Message-Id: <12972651@vixen.Dartmouth.EDU>
Date: 18 Jan 96 15:42:14 EST
Precedence: bulk
From: Peter.A.Rogers@Dartmouth.EDU (Peter A Rogers)
To: NUAFRICA: Program of African Studies Mailing List <>
Subject: Nigerian embassy rally

Nigerian embassy rally

By Gus Constantine, The Washington Times, Page C3, Tuesday 16 January 1996

A contingent of Washington’s homeless was hired yesterday, at something approximating the minimum wage for duty in the controversy over military rule in Nigeria.

Some 100 homeless men were recruited in the morning at the Community for Creative Non-Violence shelter on Second Street NW and turned out around noon in front of the Nigerian Embassy near Thomas Circle with placards that read, Hands off Nigeria and Nigeria for the Nigerians.

The captain of this homeless army in this crusade was the Rev. Cleveland B. Sparrow, pastor of Sparroworld Baptist Temple, Church of Jesus Christ in Takoma Park.

We are deeply committed to employing homeless people, said Mr. Sparrow who was interviewed in a car outside the embassy while his legions of the poor paraded by. One source said the men were each offered 46 an hour for three hours work.

It was not immediately clear how the independent evangelist came to assume the burden of defending Nigeria’s soldier-state or where the funds came from. But there was no obscuring the demonstration’s purpose—to counter a protest just across the street by critics of military rule in Nigeria.

The critics, members of the Coalition of Nigerians in the United States, discovered what was going on when one of the homeless, mistaking his adversaries for allies, approached an anti-government marcher and asked him whether he had signed up for the meal yet.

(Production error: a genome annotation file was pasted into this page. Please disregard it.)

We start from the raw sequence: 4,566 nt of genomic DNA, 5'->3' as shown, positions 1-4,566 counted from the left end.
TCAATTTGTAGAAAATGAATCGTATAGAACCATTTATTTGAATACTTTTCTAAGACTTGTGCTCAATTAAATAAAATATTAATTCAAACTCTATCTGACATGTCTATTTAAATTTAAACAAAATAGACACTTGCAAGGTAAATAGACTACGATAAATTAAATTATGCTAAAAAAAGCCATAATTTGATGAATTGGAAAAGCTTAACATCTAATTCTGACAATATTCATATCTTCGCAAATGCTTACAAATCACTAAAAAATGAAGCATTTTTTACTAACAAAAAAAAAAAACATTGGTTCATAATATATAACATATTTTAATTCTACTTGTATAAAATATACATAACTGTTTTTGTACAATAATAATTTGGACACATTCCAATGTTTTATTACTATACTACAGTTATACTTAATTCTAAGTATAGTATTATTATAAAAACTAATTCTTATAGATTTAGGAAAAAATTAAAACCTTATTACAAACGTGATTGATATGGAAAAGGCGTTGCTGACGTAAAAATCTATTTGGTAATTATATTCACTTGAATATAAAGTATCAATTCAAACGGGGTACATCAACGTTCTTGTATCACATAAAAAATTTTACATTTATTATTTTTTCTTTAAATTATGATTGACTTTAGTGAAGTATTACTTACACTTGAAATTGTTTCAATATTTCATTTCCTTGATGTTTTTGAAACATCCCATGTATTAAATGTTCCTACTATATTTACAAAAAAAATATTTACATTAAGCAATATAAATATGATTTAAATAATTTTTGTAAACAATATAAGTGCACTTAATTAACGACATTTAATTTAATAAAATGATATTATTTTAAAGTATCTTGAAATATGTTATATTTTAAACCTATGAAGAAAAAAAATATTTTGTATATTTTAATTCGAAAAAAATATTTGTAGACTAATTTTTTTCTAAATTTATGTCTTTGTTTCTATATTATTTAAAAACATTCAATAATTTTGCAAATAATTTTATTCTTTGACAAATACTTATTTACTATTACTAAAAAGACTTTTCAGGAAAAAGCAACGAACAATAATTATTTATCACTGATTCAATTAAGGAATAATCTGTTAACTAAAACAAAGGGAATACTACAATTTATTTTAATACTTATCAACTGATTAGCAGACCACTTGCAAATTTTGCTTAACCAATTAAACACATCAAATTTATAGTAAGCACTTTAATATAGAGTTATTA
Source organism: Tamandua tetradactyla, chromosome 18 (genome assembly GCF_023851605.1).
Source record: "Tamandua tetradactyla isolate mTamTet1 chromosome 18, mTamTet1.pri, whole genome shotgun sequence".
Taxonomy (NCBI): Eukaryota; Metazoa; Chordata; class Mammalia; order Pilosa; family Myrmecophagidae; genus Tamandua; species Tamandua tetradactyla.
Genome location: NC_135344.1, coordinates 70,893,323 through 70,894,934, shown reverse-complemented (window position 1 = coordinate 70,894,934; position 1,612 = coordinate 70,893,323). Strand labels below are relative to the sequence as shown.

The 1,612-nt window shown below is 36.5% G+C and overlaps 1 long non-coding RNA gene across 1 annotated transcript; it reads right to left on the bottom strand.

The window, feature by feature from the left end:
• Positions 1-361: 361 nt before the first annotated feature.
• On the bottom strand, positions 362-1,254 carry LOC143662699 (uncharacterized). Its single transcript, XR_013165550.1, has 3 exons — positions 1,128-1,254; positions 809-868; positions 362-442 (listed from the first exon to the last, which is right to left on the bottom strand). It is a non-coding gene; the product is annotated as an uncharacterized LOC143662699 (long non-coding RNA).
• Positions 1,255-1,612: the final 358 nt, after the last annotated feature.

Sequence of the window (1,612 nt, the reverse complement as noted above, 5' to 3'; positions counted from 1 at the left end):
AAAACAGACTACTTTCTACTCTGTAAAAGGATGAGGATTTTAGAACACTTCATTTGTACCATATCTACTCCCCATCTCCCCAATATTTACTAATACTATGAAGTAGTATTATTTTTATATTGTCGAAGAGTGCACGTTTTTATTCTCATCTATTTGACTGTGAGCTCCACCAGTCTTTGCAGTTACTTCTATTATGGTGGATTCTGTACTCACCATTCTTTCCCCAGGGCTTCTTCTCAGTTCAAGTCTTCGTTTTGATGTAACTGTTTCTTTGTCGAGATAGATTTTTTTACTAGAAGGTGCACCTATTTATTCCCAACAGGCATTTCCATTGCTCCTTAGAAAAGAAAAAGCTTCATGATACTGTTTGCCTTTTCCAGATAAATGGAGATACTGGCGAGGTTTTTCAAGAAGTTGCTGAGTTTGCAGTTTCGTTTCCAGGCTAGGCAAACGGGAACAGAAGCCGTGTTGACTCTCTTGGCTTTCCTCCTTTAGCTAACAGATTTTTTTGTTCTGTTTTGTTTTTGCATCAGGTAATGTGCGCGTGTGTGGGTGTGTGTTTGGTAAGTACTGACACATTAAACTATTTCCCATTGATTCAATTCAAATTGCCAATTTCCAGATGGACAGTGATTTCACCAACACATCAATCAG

The whole thing shows the desperation and disingeniousness of the government of Gen. Sani Abacha to the problems that it faces, said a spokesman for the anti-government committee.

Nigeria, Africa’s most populous nation and a regional superpower since independence in 1960, has been under military rule for much of that time.

But the world little noticed and acted as if it did not much care until Gen. Abacha’s predecessor scrubbed a democratic election that did not go the way he expected in 1993.

Since then, international demands have mounted steadily for a return to civilian rule, crescendoing to outrage in November when the government executed Ken Saro-Wiwa, an environmental activist, on charges of incitement to murder.

The activist had challenged the government’s cozy relations with Shell Oil on grounds that the oil company was making southeast Nigeria unlivable through pollution.

It was to demonstrate against this execution that Nigeria’s critics called their demonstration yesterday.

Mr. Sparrow said his demonstration on the anniversary of Martin Luther King’s birth, was to designed to display the unity of black Americans with black people the world over.

Asked why then he was backing only one side in the Nigerian dispute, the minister noted there were blacks in front of the embassy on both sides of the issue. We are all one people, he said.